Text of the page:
Find over 200 print-friendly fact sheets about heart disease and related health topics.
Learn how heart conditions are treated and the benefits and possible risks that come along with each type of treatment.
If you or your child have a heart defect, it can be very scary. But there are a number of treatment options depending on the type of defect and the symptoms. It’s important to find a cardiologist who specializes in congenital heart defects and get support. Learn more about treatment.
My wife is diagnosed with a faulty tricuspid valve and we are to see the surgeon on Friday. She is 76. What is the typical recovery time for a person of her age for an operation to repair the valve? Will she need home care after the hospitalization? How quickly is the leakage caused by the faulty valve eliminated or greatly reduced following the surgery? What questions should we ask the surgeon?
Typical recovery time is dependent upon the extent of the incision and what other things need to be done. If it is a full sternotomy (operation that involves cutting through the sternum), then typical time is about 6–8 weeks. Most people would spend one week or so of that time in the hospital, then follow with rehab. It is safe to assume that a 76 year old person, unless she is in excellent shape, will require some sort of home-health aide after discharge. If the patient has a protracted hospital course, they might need to go to skilled nursing facility for a few weeks after being discharged from the hospital. Typically you see the results on intraoperative transesophageal echocardiography (TEE) in the OR. Most of the time, a pre-discharge echocardiogram is performed. The health benefits might take a while, perhaps a few months.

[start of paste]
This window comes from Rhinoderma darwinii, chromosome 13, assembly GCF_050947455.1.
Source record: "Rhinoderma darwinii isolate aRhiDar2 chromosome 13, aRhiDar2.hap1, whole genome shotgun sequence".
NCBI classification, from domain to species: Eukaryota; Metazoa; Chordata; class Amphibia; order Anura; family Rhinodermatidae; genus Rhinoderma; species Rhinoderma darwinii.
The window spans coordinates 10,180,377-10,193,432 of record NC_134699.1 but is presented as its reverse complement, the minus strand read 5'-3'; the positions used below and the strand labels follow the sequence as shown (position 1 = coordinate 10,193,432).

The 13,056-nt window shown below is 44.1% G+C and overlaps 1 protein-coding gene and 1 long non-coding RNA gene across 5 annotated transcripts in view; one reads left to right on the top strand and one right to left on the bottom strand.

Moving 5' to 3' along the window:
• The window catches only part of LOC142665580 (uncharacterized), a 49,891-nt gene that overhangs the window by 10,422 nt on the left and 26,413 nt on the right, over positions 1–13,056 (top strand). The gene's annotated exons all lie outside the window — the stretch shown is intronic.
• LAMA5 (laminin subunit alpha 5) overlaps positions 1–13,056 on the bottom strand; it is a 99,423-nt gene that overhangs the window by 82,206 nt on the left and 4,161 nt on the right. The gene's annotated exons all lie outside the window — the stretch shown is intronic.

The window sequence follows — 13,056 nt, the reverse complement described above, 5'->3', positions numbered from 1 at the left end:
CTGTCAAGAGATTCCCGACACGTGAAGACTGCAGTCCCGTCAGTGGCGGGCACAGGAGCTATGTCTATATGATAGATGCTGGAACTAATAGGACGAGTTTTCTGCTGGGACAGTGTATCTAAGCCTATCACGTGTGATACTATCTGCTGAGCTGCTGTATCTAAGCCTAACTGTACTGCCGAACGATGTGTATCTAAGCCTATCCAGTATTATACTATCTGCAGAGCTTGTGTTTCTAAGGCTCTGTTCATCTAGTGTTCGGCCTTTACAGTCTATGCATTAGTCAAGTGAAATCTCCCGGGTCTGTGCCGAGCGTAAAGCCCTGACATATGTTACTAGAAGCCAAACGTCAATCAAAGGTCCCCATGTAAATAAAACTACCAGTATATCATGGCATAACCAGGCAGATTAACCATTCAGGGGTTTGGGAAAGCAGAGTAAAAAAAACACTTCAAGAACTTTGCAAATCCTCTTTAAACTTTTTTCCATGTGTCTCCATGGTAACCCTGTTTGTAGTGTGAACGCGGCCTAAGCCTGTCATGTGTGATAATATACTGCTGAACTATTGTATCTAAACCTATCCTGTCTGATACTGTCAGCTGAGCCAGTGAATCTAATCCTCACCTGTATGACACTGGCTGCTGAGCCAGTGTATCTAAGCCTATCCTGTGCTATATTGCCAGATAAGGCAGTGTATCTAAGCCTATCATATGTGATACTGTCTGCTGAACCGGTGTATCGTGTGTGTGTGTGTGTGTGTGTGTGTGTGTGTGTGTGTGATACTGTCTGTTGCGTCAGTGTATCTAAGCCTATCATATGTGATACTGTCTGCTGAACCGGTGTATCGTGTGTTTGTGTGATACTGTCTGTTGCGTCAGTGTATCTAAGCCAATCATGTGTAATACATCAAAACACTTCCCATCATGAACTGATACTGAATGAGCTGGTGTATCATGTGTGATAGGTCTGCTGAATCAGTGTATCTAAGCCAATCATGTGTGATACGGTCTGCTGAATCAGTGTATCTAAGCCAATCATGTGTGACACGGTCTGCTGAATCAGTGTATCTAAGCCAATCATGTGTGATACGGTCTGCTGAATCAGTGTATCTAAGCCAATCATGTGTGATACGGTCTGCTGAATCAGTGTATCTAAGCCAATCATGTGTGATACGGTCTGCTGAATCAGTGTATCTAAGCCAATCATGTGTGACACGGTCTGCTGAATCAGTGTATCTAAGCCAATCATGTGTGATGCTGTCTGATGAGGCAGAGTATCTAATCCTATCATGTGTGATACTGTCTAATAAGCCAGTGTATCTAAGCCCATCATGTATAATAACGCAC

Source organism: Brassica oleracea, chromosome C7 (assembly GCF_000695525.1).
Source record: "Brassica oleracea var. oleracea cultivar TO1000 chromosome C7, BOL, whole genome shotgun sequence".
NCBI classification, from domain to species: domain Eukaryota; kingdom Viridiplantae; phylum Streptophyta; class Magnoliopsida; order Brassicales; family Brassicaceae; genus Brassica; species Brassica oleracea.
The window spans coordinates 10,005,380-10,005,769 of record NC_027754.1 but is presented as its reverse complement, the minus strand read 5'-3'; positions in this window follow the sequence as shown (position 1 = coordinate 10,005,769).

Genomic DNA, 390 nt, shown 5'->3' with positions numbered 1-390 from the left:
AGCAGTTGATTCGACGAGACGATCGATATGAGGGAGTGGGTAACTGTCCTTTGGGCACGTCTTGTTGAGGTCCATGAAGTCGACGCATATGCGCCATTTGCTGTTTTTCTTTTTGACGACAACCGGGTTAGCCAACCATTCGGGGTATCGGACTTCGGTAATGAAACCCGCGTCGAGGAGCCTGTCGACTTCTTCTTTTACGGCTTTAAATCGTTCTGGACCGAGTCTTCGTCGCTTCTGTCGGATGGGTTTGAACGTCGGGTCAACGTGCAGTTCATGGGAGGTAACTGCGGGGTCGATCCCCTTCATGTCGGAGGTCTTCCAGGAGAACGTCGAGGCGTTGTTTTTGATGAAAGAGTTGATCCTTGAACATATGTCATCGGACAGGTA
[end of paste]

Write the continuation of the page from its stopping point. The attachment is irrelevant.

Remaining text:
Ideally, tricuspid valve repair requires an experienced surgeon and an experienced center. Here are some questions to ask of the surgeon: How many such operations have done by the surgeon in the last five years? What other procedures does she need along with tricuspid valve repair? How does the surgeon plan to repair the valve valve—a ring, a Kay approach, or a replacement? What are the long-term outcomes of the chosen approach? Also ask how the patient’s right ventricle is functioning, as that will affect outcomes.
There are also questions to ask about the site where the surgery will be performed. What is the rate of post-op AFib? What is the site’s infection rate? What is the complication rate?
Milind Desai, MD, FACC
I am happy to hear that your mother did well after she suffered a heart attack. These days most heart attacks can be treated with angioplasty and coronary stents, which are small tubes made of a metal mesh to prop the vessel open. However, in some cases, patients have additional blockages in other coronary vessels that need to be treated. Depending on the number, location, and complexity of these blockages, physicians may choose to place additional stents at a later stage (usually not during the initial procedure to treat the heart attack) or refer the patient for coronary by-pass surgery. The timing of surgery, which alludes directly to your question, depends on whether the patient is clinically stable or not. If the patient is stable, which means that he or she is not having further episodes of chest pain and shortness of breath, and the blood pressure is not low, there is no need to rush to surgery and the patient can wait 24-48 hours or even longer. Sometimes the patient may be stable, but the blockage is located in a critical spot, such as the principal vessel that supplies most blood flow to the heart muscle (left main coronary artery). In these cases it is better not to wait and perform the surgery within 24-48 hours. As you can see, the timing of by-pass surgery depends on many factors and most decisions are individualized. It is always good to have an informed discussion with the doctor taking care of the patient to understand the decisions being made. I hope I was able to answer your question.
Mauricio G. Cohen, MD, FACC
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